Impressive work! It sounds very organic to me, which is hard to find with electronic music.

I love the arrangement and also find the brass melodic rather than obnoxious. I may have to rethink my anti-brass stance. [Big Grin]

In my opinion too many scores these days lack a good melody. There is a lot of emphasis on beat and percussion elements and sound design but few scores root themselves in melody. So you hit the nail on the head instead of blasting brass and using them as dramatic fog horns I love using them to emphasize melody. Anyway I digress. THANK YOU [Smile]
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Lyrhawn
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I think that's because we have so many action movies. Those movies use the score to drive the action, to drive the plot, and only stop for a swell when they need to hit an emotional note, then they move on. Soundtracks for most of those big movies these days come across like really big episodes of 90s TV shows. The soundtrack drives the plot, but it's not particularly memorable, unique or has its own identity. It's a throwaway.

That changed a bit with shows like BSG, where Bear McCreary did use poundy Taiko drums and the like to drive the plot, but he also slow it down with softer leitmotifs for individual characters and plot lines.

The soundtracks that we remember and really prize are ones that use individual melodies to stamp their movies with their own identity. Big brass can do this, for example John Williams with Star Wars or JAWS, Hans Zimmer in Gladiator and Pirates of the Caribbean, John Powell in How to Train your Dragon (which has more bombastic brass than I've ever heard, and it's absolutely gorgeous).

Great soundtrack writers recognize the differences there and write something particular thematically for the story they're telling, so the music tells the story as well, and we remember the music for doing it. But it also needs to be catchy and memorable on its own, which too many composers forget to do.

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Orincoro
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quote:
Originally posted by ryanstrong:
quote:
Originally posted by Orincoro:
You mean to say you compose in midi (ie: you don't compose for orchestra, you do electronic music), or that you actually use Cubase as an orchestration tool (making you the only human being capable on Earth of doing so)? Or do you just do granular composition based on samples of other people's works?

I compose in MIDI. And no, samples meaning virtual instruments using real samples of real orchestral instruments like strings, brass, woodwinds, and percussion. So for an example I use CineBrass for my brass by a company called CineSamples. If you want to learn more have a watch here about the program: http://www.youtube.com/watch?v=oeogtxDedT4 - sample libraries for virtual instruments are very complex instruments and ones that I've spent wayyy too much money on. But as you can hear, the sound comes out very nicely.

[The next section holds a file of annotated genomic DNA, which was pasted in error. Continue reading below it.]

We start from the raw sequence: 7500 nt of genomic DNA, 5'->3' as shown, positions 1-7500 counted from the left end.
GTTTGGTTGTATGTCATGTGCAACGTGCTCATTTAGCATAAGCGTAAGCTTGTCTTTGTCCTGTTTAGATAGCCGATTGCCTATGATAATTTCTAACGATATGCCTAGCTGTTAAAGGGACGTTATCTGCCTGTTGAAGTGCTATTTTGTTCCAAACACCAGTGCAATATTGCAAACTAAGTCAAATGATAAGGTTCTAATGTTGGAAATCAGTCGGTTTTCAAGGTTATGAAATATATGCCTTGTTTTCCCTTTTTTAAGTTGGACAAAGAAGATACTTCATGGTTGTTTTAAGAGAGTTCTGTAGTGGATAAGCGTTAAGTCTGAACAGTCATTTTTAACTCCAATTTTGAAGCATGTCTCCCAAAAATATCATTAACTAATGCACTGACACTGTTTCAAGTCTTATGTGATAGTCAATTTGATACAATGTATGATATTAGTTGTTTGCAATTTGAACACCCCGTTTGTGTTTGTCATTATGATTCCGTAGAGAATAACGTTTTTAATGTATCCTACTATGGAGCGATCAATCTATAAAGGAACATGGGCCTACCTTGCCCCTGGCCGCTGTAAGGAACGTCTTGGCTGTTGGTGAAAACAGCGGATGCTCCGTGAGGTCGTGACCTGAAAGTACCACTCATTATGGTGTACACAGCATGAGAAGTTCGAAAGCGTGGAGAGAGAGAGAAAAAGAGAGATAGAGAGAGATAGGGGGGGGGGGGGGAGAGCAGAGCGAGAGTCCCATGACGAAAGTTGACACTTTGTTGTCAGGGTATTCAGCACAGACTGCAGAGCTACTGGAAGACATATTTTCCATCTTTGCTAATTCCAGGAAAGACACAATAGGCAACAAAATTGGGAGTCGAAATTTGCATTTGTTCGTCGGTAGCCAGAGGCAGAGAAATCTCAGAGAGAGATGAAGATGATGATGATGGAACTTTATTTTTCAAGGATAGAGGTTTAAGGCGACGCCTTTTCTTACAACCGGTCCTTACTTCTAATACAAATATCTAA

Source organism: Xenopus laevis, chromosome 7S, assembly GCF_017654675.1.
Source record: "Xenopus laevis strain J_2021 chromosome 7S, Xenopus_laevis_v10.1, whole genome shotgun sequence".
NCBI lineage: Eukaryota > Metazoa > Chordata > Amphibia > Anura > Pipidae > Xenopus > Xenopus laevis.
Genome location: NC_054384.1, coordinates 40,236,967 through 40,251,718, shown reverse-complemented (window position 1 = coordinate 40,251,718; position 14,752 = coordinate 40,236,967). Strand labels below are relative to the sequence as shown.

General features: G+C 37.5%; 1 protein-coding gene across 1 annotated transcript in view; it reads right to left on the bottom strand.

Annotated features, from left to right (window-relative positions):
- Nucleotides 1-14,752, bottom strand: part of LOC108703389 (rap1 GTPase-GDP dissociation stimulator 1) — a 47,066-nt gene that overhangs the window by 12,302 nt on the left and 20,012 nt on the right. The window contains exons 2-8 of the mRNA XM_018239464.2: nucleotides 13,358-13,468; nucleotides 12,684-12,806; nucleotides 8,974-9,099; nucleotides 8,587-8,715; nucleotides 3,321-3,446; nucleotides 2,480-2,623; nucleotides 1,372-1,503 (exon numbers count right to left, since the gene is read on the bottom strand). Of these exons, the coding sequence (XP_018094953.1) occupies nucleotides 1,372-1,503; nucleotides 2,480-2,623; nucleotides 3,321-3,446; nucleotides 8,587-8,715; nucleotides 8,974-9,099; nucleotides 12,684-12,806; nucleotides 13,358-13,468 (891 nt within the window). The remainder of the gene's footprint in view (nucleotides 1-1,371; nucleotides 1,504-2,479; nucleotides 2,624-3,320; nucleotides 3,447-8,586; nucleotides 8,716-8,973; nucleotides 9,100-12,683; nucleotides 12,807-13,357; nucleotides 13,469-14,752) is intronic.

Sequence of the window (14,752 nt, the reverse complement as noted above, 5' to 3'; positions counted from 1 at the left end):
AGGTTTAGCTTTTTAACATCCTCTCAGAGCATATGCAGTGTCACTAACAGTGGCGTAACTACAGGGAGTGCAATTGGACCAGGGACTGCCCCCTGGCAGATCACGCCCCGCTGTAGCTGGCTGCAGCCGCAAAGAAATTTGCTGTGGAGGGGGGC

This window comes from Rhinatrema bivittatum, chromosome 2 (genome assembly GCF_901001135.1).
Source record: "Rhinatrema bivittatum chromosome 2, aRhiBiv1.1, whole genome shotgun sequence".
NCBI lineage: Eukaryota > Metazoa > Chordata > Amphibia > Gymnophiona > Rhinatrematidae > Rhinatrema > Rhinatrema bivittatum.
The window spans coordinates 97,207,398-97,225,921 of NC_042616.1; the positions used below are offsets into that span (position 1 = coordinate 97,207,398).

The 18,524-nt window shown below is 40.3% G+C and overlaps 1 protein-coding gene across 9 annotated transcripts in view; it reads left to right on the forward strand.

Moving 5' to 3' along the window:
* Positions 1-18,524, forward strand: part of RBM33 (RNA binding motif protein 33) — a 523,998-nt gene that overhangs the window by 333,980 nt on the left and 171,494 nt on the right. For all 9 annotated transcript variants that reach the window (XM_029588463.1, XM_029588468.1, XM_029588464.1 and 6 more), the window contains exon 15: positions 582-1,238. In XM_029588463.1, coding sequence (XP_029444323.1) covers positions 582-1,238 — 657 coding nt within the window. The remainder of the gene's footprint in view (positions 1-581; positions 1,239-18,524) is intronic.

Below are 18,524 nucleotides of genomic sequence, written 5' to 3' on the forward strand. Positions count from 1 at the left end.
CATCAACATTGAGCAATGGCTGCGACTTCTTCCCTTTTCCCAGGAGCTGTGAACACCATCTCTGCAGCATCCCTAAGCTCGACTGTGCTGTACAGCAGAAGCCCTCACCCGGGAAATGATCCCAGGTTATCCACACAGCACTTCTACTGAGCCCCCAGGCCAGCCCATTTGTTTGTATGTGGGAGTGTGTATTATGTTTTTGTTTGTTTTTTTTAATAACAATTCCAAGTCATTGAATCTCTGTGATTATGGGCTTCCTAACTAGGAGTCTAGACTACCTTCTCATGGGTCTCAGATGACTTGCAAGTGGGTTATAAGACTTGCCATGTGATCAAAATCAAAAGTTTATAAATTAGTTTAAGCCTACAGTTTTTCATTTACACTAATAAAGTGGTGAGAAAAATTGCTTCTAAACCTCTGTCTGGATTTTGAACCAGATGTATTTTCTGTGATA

[Wink] I've been writing my own instruments in Max/Msp for years- I don't buy anything. I am, among other things, a working composer and sound editor, and have written for several films. I work in Logic, though. I learned originally in Cubase, but the Logic ecosystem is more friendly to me for a variety of reasons (Mac Native for one, film plugins another).

Writing for live instruments is a very different animal. That's why I was very surprised to hear someone on earth might actually try to orchestrate using the score editor in Cubase. It's sort of like saying you're going to prepare a book for offset printing using TextEdit.

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ryanstrong
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quote:
Originally posted by Orincoro:
quote:
Originally posted by ryanstrong:
quote:
Originally posted by Orincoro:
You mean to say you compose in midi (ie: you don't compose for orchestra, you do electronic music), or that you actually use Cubase as an orchestration tool (making you the only human being capable on Earth of doing so)? Or do you just do granular composition based on samples of other people's works?

I compose in MIDI. And no, samples meaning virtual instruments using real samples of real orchestral instruments like strings, brass, woodwinds, and percussion. So for an example I use CineBrass for my brass by a company called CineSamples. If you want to learn more have a watch here about the program: http://www.youtube.com/watch?v=oeogtxDedT4 - sample libraries for virtual instruments are very complex instruments and ones that I've spent wayyy too much money on. But as you can hear, the sound comes out very nicely.

[Wink] I've been writing my own instruments in Max/Msp for years- I don't buy anything. I am, among other things, a working composer and sound editor, and have written for several films. I work in Logic, though. I learned originally in Cubase, but the Logic ecosystem is more friendly to me for a variety of reasons (Mac Native for one, film plugins another).

Writing for live instruments is a very different animal. That's why I was very surprised to hear someone on earth might actually try to orchestrate using the score editor in Cubase. It's sort of like saying you're going to prepare a book for offset printing using TextEdit.

Ah, yeah no Cubase score editor. Just simply orchestration by way of writing with MIDI. I'll leave the copying to someone else!

Really cool to meet another composer. Your music brings me back - on some of your more deep electronic stuff I'm reminded of some pieces by Giorgio Moroder, specifically his score for The Neverending Story.

Thank you to all who have listened.

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Orincoro
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where did you find my music? I haven't posted anything in a while.
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rollainm
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quote:
Originally posted by Orincoro:
where did you find my music? I haven't posted anything in a while.

It would seem ryanstrong has discovered the search function [Smile]

Very interesting stuff, btw.

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ryanstrong
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quote:
Originally posted by Orincoro:
where did you find my music? I haven't posted anything in a while.

Yes I just searched - sorry if that was stalker-ish! Was just curious.

quote:
Originally posted by rollainm:
quote:
Originally posted by Orincoro:
where did you find my music? I haven't posted anything in a while.

It would seem ryanstrong has discovered the search function [Smile]

Very interesting stuff, btw.

Thank you!